Aphasia is a disorder of speech an language caused by a strategic brain lesion.
Broca’s aphasia is a non-fluent type of aphasia with preserved comprehension caused by a lesion in the dominant (usually left) frontal lobe.
Broca’s affects both speech and writing. Because comprehension is spared, patients can monitor their own speech and become frustrated.
Affected patients will often find some alternate means of communication, other than speaking or writing, like Breaking Bad’s Hector Salamanca:
Aphemia is similar to Broca’s aphasia, but is caused by smaller lesions such that affected patients cannot speak but can still communicate with writing:
Posted in Speech and language
- Tagged Aphasia, aphemia, Brain imaging, brain lesion, Broca, Broca's aphasia, comprehension, frontal lobe, Hector Salamanca, language, medicine, Neurology, speech
Epilepsy surgery is an option for patients with intractable partial onset seizures that are not controlled by oral medications. Epilepsy monitoring is used to localize the seizure focus, often a lesion or abnormal area of brain located in the temporal lobe. That part of the brain is then carefully removed to prevent future seizures:
A patient with a brain abnormality in the R temporal lobe (top) undergoes brain surgery to remove that area of brain and prevent future seizures.
Epilepsy surgery is very effective and yet still underutilized for treating seizures.
Left temporal lobe resections are more risky that right-sided cases, because the left hemisphere controls language functions in most (even left handed) patients. Surgeons have to be very careful planning seizure surgery on the left side to be sure that they do not damage brain critical for speech and language and leave the patient with aphasia.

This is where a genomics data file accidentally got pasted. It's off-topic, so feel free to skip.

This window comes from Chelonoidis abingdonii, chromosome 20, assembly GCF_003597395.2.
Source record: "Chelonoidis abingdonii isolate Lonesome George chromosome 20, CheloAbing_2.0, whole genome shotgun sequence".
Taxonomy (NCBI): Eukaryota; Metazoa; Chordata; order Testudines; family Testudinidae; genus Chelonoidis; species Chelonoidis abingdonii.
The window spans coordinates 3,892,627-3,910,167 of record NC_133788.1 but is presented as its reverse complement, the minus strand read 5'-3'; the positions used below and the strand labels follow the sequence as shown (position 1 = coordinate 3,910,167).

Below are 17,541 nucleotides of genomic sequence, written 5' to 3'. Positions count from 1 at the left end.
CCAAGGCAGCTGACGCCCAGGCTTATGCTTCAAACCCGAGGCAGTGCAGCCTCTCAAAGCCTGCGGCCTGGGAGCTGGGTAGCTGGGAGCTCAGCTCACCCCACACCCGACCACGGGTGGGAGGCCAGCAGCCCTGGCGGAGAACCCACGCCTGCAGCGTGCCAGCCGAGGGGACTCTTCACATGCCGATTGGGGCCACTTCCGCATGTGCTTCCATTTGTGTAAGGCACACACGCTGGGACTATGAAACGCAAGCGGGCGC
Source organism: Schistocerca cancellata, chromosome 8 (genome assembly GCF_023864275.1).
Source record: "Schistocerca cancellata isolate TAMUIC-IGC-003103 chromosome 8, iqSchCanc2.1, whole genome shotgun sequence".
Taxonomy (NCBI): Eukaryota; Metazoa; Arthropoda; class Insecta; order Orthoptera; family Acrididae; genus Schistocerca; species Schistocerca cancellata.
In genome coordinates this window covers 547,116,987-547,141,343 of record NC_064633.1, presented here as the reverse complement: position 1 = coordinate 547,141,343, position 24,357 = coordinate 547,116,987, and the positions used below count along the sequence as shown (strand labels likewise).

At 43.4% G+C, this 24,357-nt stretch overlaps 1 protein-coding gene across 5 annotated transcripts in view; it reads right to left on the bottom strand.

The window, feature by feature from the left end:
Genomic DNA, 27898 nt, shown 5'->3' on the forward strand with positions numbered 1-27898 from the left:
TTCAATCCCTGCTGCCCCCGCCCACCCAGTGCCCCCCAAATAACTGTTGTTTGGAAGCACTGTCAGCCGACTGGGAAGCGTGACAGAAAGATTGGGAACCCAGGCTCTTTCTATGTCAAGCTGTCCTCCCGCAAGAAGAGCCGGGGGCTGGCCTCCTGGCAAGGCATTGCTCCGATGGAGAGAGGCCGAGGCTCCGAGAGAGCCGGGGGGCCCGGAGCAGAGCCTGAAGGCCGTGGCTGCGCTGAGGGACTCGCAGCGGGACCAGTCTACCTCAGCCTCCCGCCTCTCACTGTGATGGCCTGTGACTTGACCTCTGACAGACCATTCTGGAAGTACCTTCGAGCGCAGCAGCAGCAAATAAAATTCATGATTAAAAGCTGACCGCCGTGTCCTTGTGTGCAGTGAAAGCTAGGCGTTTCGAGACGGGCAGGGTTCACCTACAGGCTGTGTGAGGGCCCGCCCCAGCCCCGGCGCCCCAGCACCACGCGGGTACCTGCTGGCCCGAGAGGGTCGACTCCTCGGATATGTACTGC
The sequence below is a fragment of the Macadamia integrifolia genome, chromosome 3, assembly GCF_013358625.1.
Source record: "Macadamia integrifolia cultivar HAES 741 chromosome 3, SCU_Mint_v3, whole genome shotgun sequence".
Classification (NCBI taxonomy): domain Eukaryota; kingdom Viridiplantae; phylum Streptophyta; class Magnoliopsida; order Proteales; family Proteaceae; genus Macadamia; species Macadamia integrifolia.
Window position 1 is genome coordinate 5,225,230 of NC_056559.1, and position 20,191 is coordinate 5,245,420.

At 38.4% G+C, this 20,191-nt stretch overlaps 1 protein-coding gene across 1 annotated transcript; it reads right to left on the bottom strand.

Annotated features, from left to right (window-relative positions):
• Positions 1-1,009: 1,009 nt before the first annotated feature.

That’s where functional magnetic resonance imaging (fMRI) comes in. fMRI goes beyond the conventional imaging of brain structure, and can actually localize regional brain functions by detecting changes in regional blood flow in response actual or imagined activity.
fMRI is increasingly being used to evaluate candidates for epilepsy surgery by identifying important functional regions within the brain, including unpredictable patterns of functional reorganization, to prevent unexpected post-operative deficits. Click here for a link to a paper with illustrative cases.
Posted in electroencephalogram, epilepsy, functional MRI, Imaging, Neurosurgery, radiology, Speech and language, Therapeutics
- Tagged brain abnormality, Brain imaging, brain resection, dominant hemisphere, EEG, epilepsy, fMRI, functional magnetic resonance, functional MRI, functional reorganization, health, language, magnetic resonance imaging, medicine, mental-health, Neurology, partial onset seizures, seizure focus, seizure surgery, seizures, Temporal Lobe Epilepsy, temporal lobectomy, therapeutics